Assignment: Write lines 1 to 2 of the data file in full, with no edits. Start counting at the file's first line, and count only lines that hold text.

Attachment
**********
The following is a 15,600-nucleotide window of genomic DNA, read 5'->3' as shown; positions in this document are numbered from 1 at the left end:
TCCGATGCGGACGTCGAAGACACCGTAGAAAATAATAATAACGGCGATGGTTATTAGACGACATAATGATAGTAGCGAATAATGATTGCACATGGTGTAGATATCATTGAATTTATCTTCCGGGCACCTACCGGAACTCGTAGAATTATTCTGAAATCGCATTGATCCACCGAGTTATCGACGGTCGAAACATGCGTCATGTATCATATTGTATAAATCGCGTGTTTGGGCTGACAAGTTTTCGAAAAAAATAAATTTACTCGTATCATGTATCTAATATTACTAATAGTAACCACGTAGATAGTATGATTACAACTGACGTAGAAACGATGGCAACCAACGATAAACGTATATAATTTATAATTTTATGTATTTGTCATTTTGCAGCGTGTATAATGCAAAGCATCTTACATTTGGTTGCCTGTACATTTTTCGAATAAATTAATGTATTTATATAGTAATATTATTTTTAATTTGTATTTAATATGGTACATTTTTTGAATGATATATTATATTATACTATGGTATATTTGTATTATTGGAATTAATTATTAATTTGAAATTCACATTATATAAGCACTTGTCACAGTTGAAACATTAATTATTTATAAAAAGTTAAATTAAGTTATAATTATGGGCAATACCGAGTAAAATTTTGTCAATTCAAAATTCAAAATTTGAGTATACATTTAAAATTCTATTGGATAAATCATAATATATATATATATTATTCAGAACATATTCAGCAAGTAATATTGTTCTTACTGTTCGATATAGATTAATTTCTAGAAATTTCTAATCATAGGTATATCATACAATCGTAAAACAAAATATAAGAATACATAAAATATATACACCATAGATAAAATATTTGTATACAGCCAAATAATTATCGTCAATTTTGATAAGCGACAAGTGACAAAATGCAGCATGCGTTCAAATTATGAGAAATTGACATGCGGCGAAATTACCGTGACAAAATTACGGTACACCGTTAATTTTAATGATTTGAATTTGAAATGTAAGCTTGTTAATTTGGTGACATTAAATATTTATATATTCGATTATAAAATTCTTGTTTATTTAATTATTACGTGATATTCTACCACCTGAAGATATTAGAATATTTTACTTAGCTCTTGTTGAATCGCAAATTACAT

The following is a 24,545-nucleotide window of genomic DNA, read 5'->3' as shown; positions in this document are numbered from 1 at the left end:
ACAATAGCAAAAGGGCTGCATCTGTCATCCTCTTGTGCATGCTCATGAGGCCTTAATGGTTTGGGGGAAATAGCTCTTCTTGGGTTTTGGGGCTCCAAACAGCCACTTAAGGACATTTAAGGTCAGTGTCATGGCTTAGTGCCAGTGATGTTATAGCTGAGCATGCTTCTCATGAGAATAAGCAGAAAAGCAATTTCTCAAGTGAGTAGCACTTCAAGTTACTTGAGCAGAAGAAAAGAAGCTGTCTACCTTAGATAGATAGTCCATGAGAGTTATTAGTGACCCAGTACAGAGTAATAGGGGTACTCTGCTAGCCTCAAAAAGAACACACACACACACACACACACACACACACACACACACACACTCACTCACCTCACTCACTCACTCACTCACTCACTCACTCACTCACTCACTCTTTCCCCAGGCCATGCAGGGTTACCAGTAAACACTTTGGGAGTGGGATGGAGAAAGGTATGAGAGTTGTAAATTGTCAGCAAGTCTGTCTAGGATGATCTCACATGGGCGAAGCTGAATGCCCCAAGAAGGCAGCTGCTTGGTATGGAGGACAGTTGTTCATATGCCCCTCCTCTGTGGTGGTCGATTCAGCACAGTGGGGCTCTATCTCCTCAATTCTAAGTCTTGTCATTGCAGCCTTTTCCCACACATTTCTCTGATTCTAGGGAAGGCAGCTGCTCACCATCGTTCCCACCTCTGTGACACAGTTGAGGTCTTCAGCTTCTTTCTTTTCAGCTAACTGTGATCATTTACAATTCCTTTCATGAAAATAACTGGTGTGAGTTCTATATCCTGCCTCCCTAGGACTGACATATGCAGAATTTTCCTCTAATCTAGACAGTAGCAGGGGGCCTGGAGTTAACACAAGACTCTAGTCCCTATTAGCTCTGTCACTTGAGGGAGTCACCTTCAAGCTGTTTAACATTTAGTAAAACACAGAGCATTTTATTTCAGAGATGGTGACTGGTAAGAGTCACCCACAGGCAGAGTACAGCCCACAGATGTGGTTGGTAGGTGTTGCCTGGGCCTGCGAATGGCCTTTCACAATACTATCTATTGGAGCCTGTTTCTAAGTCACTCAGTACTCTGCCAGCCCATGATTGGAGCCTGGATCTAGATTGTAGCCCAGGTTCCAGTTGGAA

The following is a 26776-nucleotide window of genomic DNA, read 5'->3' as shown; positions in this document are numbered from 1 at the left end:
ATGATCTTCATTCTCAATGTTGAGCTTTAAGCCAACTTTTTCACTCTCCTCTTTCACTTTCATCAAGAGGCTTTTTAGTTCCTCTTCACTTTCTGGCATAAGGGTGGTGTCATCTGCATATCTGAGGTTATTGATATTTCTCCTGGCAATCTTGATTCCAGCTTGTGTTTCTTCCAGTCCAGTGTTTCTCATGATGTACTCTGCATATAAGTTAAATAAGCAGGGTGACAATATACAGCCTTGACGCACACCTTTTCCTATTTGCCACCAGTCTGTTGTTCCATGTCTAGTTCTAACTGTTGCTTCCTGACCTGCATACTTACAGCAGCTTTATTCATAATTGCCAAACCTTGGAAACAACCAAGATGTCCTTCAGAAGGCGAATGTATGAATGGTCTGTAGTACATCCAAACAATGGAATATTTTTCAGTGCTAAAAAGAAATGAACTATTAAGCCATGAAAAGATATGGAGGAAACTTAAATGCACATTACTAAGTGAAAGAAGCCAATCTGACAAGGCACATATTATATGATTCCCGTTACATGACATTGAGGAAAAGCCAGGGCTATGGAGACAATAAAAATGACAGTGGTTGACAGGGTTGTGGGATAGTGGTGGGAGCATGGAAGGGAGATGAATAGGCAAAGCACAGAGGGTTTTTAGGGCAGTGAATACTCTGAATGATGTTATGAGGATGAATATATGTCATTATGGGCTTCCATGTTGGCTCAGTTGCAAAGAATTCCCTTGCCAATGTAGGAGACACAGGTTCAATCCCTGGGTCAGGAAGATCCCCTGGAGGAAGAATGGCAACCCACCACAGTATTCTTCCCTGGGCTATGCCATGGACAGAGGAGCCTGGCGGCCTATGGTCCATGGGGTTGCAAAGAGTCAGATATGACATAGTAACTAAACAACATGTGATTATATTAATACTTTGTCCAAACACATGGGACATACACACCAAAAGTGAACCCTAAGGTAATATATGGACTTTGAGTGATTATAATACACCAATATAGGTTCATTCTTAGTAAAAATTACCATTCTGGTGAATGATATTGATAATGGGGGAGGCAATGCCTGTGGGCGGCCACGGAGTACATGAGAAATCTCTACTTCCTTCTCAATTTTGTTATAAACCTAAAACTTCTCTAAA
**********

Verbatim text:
The following is a 15,600-nucleotide window of genomic DNA, read 5'->3' as shown; positions in this document are numbered from 1 at the left end:
TCCGATGCGGACGTCGAAGACACCGTAGAAAATAATAATAACGGCGATGGTTATTAGACGACATAATGATAGTAGCGAATAATGATTGCACATGGTGTAGATATCATTGAATTTATCTTCCGGGCACCTACCGGAACTCGTAGAATTATTCTGAAATCGCATTGATCCACCGAGTTATCGACGGTCGAAACATGCGTCATGTATCATATTGTATAAATCGCGTGTTTGGGCTGACAAGTTTTCGAAAAAAATAAATTTACTCGTATCATGTATCTAATATTACTAATAGTAACCACGTAGATAGTATGATTACAACTGACGTAGAAACGATGGCAACCAACGATAAACGTATATAATTTATAATTTTATGTATTTGTCATTTTGCAGCGTGTATAATGCAAAGCATCTTACATTTGGTTGCCTGTACATTTTTCGAATAAATTAATGTATTTATATAGTAATATTATTTTTAATTTGTATTTAATATGGTACATTTTTTGAATGATATATTATATTATACTATGGTATATTTGTATTATTGGAATTAATTATTAATTTGAAATTCACATTATATAAGCACTTGTCACAGTTGAAACATTAATTATTTATAAAAAGTTAAATTAAGTTATAATTATGGGCAATACCGAGTAAAATTTTGTCAATTCAAAATTCAAAATTTGAGTATACATTTAAAATTCTATTGGATAAATCATAATATATATATATATTATTCAGAACATATTCAGCAAGTAATATTGTTCTTACTGTTCGATATAGATTAATTTCTAGAAATTTCTAATCATAGGTATATCATACAATCGTAAAACAAAATATAAGAATACATAAAATATATACACCATAGATAAAATATTTGTATACAGCCAAATAATTATCGTCAATTTTGATAAGCGACAAGTGACAAAATGCAGCATGCGTTCAAATTATGAGAAATTGACATGCGGCGAAATTACCGTGACAAAATTACGGTACACCGTTAATTTTAATGATTTGAATTTGAAATGTAAGCTTGTTAATTTGGTGACATTAAATATTTATATATTCGATTATAAAATTCTTGTTTATTTAATTATTACGTGATATTCTACCACCTGAAGATATTAGAATATTTTACTTAGCTCTTGTTGAATCGCAAATTACAT